ningerbil (ningerbil) wrote in 50bookchallenge,

Book 15- M.C. Higgins, the Great, by Virginia Hamilton

15. M.C. Higgins, the Great, by Virginia Hamilton. This was a thought-provoking read, very subtle. There isn't a lot in the way of plot; this story propels itself along from the force of its characters, particularly the young protagonist, M.C. I think preteens and younger teens can enjoy this story, but it will challenge them as well. This is one of those stories where the reader has to read between the lines, and there is a lot of symbolism. In the story, M.C. is the oldest of four children. His parents scratch out a living in the nearby towns, living within the mountains on property that belonged to M.C.'s great-grandmother, a runaway slave. M.C. often sits atop a 40-foot poll, where he can observe his family, his home and the beauty of the mountains. But he also sees the destruction of the strip-mining, which is slowly killing the wildlife around them and making it harder to get by. He also sees a pile of rubble that could avalanche and swamp their home. M.C. tries to convince his stern father that the family must move, but his father has deep roots to the land. One day, from on top of his poll, M.C. sees two strangers, one with a recorder and the power to bring M.C.'s mother fame through her singing, and a young woman who capture's M.C.'s heart. The ending is best described as open to interpretation; it's neither happy nor sad (more on the bittersweet side). Whether M.C's actions at the end are a reflection of his efforts to fight for his heritage, or whether it shows the futility of his situation can be debated. As I said, this is a deceptively challenging book.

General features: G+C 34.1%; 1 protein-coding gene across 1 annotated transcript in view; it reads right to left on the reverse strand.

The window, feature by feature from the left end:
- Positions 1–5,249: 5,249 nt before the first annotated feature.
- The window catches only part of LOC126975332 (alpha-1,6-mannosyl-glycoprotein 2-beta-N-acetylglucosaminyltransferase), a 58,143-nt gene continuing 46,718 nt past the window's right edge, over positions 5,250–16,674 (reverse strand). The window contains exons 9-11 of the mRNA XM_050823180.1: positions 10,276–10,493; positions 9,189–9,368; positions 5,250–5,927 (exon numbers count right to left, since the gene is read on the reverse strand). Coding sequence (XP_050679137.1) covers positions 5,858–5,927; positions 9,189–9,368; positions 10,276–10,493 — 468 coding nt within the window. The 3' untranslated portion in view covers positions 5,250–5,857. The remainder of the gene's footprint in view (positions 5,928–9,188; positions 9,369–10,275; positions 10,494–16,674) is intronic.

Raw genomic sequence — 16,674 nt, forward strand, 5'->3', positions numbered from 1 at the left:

Currently reading: Tevye's Daughters, by Sholom Aleichem and The Art Forger, by B.A. Shapiro.
Tags: fiction, young adult

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